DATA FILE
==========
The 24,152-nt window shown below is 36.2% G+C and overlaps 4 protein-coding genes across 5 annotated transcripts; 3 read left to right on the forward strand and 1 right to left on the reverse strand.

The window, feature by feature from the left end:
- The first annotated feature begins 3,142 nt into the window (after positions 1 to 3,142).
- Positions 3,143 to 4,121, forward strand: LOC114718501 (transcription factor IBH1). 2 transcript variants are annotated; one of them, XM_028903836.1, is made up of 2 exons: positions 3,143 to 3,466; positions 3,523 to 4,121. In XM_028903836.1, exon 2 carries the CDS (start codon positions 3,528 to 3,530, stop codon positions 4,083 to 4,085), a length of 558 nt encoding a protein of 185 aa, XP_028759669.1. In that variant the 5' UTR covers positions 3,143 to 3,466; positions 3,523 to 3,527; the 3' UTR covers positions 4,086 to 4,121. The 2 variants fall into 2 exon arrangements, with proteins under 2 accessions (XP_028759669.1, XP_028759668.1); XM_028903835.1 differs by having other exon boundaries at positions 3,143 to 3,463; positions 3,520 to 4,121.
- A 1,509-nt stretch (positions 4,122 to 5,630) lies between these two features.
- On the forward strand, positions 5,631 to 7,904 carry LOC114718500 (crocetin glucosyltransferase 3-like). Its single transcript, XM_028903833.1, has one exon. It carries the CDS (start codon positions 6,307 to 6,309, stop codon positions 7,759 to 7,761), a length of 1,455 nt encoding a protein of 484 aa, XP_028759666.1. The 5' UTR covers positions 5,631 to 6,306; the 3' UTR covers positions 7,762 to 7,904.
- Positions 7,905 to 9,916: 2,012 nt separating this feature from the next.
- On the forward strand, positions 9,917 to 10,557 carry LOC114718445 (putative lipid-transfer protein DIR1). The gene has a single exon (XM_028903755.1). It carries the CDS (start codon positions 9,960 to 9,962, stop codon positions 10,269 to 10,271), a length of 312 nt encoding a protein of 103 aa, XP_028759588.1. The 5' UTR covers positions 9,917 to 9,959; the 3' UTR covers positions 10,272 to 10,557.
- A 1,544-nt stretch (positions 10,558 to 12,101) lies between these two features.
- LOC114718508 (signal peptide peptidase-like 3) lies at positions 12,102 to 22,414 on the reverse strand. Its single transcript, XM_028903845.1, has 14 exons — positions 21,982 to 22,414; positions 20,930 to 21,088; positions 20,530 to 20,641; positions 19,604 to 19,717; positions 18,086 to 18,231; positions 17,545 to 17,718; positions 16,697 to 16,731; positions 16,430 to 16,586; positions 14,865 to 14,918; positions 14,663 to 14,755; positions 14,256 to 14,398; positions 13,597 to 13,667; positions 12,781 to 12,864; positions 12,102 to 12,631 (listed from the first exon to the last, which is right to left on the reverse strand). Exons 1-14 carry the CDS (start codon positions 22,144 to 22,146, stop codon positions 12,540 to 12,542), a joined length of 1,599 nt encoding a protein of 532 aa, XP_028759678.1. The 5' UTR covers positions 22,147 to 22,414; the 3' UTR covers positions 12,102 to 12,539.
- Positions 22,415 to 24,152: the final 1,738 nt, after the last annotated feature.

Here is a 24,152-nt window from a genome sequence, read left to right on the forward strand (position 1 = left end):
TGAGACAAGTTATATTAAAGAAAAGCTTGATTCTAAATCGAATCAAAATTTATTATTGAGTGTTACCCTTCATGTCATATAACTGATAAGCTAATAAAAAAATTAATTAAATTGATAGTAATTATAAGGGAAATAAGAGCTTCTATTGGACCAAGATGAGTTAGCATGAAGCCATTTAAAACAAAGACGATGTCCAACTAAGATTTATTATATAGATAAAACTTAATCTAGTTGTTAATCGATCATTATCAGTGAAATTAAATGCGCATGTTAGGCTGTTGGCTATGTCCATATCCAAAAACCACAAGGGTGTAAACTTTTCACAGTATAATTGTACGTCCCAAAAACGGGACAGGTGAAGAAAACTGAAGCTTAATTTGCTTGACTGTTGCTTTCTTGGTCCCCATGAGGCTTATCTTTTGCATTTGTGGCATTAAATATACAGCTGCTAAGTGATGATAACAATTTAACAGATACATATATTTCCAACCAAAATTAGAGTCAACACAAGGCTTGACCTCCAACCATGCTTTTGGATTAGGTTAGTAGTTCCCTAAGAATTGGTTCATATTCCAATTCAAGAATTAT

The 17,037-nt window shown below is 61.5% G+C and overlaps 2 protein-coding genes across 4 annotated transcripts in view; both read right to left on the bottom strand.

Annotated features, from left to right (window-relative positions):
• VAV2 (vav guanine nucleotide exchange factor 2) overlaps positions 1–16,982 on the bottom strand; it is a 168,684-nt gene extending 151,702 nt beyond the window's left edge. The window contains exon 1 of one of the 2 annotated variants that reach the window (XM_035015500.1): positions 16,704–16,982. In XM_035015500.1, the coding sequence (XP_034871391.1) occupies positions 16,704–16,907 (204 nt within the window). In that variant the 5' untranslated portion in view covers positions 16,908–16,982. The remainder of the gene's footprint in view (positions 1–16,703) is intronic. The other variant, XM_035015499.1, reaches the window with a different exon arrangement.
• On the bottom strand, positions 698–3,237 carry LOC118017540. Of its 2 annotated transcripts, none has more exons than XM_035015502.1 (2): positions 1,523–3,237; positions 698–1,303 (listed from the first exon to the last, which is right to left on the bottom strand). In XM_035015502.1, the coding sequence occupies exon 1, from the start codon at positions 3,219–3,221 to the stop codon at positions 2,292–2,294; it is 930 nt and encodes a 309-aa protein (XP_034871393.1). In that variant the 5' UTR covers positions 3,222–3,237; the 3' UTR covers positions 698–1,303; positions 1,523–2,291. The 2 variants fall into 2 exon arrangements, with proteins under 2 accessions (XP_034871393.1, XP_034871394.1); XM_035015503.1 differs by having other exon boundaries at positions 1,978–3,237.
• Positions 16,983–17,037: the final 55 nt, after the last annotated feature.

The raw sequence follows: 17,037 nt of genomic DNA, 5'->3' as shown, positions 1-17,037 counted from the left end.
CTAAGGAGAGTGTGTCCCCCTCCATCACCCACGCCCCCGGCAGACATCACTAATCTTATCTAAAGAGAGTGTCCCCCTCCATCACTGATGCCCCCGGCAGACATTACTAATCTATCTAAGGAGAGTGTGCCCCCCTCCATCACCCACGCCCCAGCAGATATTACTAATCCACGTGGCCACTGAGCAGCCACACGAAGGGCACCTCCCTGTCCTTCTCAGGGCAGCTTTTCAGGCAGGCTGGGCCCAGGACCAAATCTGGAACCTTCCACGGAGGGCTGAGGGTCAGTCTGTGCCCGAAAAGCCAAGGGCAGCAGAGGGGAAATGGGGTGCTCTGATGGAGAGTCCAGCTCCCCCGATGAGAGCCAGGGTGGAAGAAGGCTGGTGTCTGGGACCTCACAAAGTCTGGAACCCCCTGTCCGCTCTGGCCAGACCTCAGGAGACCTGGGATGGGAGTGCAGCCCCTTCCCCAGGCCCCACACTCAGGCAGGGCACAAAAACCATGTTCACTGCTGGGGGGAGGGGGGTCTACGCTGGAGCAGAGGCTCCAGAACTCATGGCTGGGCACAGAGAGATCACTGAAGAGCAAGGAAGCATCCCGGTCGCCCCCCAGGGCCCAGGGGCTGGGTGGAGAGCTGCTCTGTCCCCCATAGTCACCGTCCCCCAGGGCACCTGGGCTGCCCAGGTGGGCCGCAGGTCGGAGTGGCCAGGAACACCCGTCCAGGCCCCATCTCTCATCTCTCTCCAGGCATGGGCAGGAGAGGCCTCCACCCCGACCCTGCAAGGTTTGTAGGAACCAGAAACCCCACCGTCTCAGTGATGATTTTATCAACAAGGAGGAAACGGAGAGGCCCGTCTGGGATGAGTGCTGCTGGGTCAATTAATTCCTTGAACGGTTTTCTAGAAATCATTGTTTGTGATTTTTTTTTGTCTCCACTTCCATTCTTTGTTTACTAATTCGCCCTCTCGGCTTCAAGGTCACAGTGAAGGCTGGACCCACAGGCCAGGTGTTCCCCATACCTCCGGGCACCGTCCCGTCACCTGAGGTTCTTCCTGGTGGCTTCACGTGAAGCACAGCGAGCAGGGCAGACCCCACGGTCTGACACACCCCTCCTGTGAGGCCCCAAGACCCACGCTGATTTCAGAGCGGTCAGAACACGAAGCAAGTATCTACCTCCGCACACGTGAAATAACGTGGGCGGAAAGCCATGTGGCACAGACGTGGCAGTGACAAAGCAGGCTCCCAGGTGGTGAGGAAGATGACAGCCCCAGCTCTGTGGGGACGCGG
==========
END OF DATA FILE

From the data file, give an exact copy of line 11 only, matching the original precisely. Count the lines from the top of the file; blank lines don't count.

- Positions 22,415 to 24,152: the final 1,738 nt, after the last annotated feature.